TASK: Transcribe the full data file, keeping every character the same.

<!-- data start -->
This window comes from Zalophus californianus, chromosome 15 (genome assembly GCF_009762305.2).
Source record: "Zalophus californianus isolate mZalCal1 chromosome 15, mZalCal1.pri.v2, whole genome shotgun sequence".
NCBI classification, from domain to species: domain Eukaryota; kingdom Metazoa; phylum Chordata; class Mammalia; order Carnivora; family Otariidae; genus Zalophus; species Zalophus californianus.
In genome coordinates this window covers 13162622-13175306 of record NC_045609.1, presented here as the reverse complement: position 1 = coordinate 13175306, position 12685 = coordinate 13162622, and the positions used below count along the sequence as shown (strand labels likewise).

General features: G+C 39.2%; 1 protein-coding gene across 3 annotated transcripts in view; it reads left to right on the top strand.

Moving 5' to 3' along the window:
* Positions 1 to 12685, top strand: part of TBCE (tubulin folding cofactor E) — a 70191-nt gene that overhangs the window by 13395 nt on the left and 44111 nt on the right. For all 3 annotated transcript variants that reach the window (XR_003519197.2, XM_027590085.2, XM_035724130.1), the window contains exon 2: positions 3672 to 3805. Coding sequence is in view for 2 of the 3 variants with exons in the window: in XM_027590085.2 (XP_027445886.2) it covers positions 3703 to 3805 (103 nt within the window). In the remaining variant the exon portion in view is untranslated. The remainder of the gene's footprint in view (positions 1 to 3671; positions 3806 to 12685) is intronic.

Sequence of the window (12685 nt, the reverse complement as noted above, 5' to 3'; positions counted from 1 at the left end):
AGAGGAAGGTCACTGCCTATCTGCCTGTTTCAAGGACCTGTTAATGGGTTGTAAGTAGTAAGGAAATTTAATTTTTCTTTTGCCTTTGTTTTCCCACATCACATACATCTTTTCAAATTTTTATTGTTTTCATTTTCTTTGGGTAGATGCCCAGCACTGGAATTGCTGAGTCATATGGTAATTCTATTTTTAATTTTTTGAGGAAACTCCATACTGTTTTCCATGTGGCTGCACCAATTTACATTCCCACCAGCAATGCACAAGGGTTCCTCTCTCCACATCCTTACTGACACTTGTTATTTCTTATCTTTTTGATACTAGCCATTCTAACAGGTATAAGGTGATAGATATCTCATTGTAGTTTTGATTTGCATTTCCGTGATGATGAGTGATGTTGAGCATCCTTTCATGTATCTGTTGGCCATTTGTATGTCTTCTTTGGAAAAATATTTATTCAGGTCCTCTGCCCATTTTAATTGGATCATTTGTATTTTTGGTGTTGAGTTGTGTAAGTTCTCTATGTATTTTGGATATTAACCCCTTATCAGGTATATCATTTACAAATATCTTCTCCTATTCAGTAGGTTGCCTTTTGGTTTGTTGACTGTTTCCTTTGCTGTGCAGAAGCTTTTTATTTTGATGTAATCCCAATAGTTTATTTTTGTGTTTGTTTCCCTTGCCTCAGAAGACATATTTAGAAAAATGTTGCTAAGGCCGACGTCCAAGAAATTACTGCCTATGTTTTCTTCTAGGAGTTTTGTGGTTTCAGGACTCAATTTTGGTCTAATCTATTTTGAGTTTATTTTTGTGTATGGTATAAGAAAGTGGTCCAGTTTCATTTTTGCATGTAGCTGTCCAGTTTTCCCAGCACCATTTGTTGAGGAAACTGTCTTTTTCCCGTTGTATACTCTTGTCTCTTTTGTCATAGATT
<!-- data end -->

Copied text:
This window comes from Zalophus californianus, chromosome 15 (genome assembly GCF_009762305.2).
Source record: "Zalophus californianus isolate mZalCal1 chromosome 15, mZalCal1.pri.v2, whole genome shotgun sequence".
NCBI classification, from domain to species: domain Eukaryota; kingdom Metazoa; phylum Chordata; class Mammalia; order Carnivora; family Otariidae; genus Zalophus; species Zalophus californianus.
In genome coordinates this window covers 13162622-13175306 of record NC_045609.1, presented here as the reverse complement: position 1 = coordinate 13175306, position 12685 = coordinate 13162622, and the positions used below count along the sequence as shown (strand labels likewise).

General features: G+C 39.2%; 1 protein-coding gene across 3 annotated transcripts in view; it reads left to right on the top strand.

Moving 5' to 3' along the window:
* Positions 1 to 12685, top strand: part of TBCE (tubulin folding cofactor E) — a 70191-nt gene that overhangs the window by 13395 nt on the left and 44111 nt on the right. For all 3 annotated transcript variants that reach the window (XR_003519197.2, XM_027590085.2, XM_035724130.1), the window contains exon 2: positions 3672 to 3805. Coding sequence is in view for 2 of the 3 variants with exons in the window: in XM_027590085.2 (XP_027445886.2) it covers positions 3703 to 3805 (103 nt within the window). In the remaining variant the exon portion in view is untranslated. The remainder of the gene's footprint in view (positions 1 to 3671; positions 3806 to 12685) is intronic.

Sequence of the window (12685 nt, the reverse complement as noted above, 5' to 3'; positions counted from 1 at the left end):
AGAGGAAGGTCACTGCCTATCTGCCTGTTTCAAGGACCTGTTAATGGGTTGTAAGTAGTAAGGAAATTTAATTTTTCTTTTGCCTTTGTTTTCCCACATCACATACATCTTTTCAAATTTTTATTGTTTTCATTTTCTTTGGGTAGATGCCCAGCACTGGAATTGCTGAGTCATATGGTAATTCTATTTTTAATTTTTTGAGGAAACTCCATACTGTTTTCCATGTGGCTGCACCAATTTACATTCCCACCAGCAATGCACAAGGGTTCCTCTCTCCACATCCTTACTGACACTTGTTATTTCTTATCTTTTTGATACTAGCCATTCTAACAGGTATAAGGTGATAGATATCTCATTGTAGTTTTGATTTGCATTTCCGTGATGATGAGTGATGTTGAGCATCCTTTCATGTATCTGTTGGCCATTTGTATGTCTTCTTTGGAAAAATATTTATTCAGGTCCTCTGCCCATTTTAATTGGATCATTTGTATTTTTGGTGTTGAGTTGTGTAAGTTCTCTATGTATTTTGGATATTAACCCCTTATCAGGTATATCATTTACAAATATCTTCTCCTATTCAGTAGGTTGCCTTTTGGTTTGTTGACTGTTTCCTTTGCTGTGCAGAAGCTTTTTATTTTGATGTAATCCCAATAGTTTATTTTTGTGTTTGTTTCCCTTGCCTCAGAAGACATATTTAGAAAAATGTTGCTAAGGCCGACGTCCAAGAAATTACTGCCTATGTTTTCTTCTAGGAGTTTTGTGGTTTCAGGACTCAATTTTGGTCTAATCTATTTTGAGTTTATTTTTGTGTATGGTATAAGAAAGTGGTCCAGTTTCATTTTTGCATGTAGCTGTCCAGTTTTCCCAGCACCATTTGTTGAGGAAACTGTCTTTTTCCCGTTGTATACTCTTGTCTCTTTTGTCATAGATT